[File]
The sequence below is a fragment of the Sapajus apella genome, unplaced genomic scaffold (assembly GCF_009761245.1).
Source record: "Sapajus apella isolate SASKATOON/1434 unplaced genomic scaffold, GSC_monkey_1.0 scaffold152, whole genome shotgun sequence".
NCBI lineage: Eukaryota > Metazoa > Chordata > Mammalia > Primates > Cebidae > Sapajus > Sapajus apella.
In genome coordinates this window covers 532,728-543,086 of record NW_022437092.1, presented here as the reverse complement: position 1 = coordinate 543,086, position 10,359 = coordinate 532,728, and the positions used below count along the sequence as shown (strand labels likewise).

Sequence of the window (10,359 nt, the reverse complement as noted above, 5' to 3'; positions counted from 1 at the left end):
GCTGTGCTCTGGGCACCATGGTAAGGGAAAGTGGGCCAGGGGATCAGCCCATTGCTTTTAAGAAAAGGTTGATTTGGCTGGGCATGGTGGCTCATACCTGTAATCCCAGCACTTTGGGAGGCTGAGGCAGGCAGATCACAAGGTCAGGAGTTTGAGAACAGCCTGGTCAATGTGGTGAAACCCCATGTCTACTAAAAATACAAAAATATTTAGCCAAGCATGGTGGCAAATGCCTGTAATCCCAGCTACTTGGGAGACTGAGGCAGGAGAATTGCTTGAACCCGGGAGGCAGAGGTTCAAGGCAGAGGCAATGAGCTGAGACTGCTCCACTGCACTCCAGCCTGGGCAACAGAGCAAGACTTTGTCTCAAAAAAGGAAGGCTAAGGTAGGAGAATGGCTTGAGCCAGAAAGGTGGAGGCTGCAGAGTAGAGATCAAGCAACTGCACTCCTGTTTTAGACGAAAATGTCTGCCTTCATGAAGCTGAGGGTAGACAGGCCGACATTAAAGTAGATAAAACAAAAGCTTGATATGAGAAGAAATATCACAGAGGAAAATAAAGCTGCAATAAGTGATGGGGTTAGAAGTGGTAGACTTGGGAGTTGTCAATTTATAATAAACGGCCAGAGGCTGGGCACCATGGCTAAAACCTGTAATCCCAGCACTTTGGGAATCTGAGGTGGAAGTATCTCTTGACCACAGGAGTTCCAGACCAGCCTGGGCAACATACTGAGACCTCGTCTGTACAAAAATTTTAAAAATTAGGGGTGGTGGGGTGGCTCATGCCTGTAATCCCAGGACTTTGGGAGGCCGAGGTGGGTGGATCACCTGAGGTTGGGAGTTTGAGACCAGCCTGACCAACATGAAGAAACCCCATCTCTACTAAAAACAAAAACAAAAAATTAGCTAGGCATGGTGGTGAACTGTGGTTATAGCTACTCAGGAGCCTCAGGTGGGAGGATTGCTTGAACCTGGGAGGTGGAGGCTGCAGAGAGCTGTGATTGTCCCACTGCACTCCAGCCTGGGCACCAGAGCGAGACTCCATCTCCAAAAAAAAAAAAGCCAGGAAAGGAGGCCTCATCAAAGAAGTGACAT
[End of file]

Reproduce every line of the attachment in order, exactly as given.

The sequence below is a fragment of the Sapajus apella genome, unplaced genomic scaffold (assembly GCF_009761245.1).
Source record: "Sapajus apella isolate SASKATOON/1434 unplaced genomic scaffold, GSC_monkey_1.0 scaffold152, whole genome shotgun sequence".
NCBI lineage: Eukaryota > Metazoa > Chordata > Mammalia > Primates > Cebidae > Sapajus > Sapajus apella.
In genome coordinates this window covers 532,728-543,086 of record NW_022437092.1, presented here as the reverse complement: position 1 = coordinate 543,086, position 10,359 = coordinate 532,728, and the positions used below count along the sequence as shown (strand labels likewise).

Sequence of the window (10,359 nt, the reverse complement as noted above, 5' to 3'; positions counted from 1 at the left end):
GCTGTGCTCTGGGCACCATGGTAAGGGAAAGTGGGCCAGGGGATCAGCCCATTGCTTTTAAGAAAAGGTTGATTTGGCTGGGCATGGTGGCTCATACCTGTAATCCCAGCACTTTGGGAGGCTGAGGCAGGCAGATCACAAGGTCAGGAGTTTGAGAACAGCCTGGTCAATGTGGTGAAACCCCATGTCTACTAAAAATACAAAAATATTTAGCCAAGCATGGTGGCAAATGCCTGTAATCCCAGCTACTTGGGAGACTGAGGCAGGAGAATTGCTTGAACCCGGGAGGCAGAGGTTCAAGGCAGAGGCAATGAGCTGAGACTGCTCCACTGCACTCCAGCCTGGGCAACAGAGCAAGACTTTGTCTCAAAAAAGGAAGGCTAAGGTAGGAGAATGGCTTGAGCCAGAAAGGTGGAGGCTGCAGAGTAGAGATCAAGCAACTGCACTCCTGTTTTAGACGAAAATGTCTGCCTTCATGAAGCTGAGGGTAGACAGGCCGACATTAAAGTAGATAAAACAAAAGCTTGATATGAGAAGAAATATCACAGAGGAAAATAAAGCTGCAATAAGTGATGGGGTTAGAAGTGGTAGACTTGGGAGTTGTCAATTTATAATAAACGGCCAGAGGCTGGGCACCATGGCTAAAACCTGTAATCCCAGCACTTTGGGAATCTGAGGTGGAAGTATCTCTTGACCACAGGAGTTCCAGACCAGCCTGGGCAACATACTGAGACCTCGTCTGTACAAAAATTTTAAAAATTAGGGGTGGTGGGGTGGCTCATGCCTGTAATCCCAGGACTTTGGGAGGCCGAGGTGGGTGGATCACCTGAGGTTGGGAGTTTGAGACCAGCCTGACCAACATGAAGAAACCCCATCTCTACTAAAAACAAAAACAAAAAATTAGCTAGGCATGGTGGTGAACTGTGGTTATAGCTACTCAGGAGCCTCAGGTGGGAGGATTGCTTGAACCTGGGAGGTGGAGGCTGCAGAGAGCTGTGATTGTCCCACTGCACTCCAGCCTGGGCACCAGAGCGAGACTCCATCTCCAAAAAAAAAAAAGCCAGGAAAGGAGGCCTCATCAAAGAAGTGACAT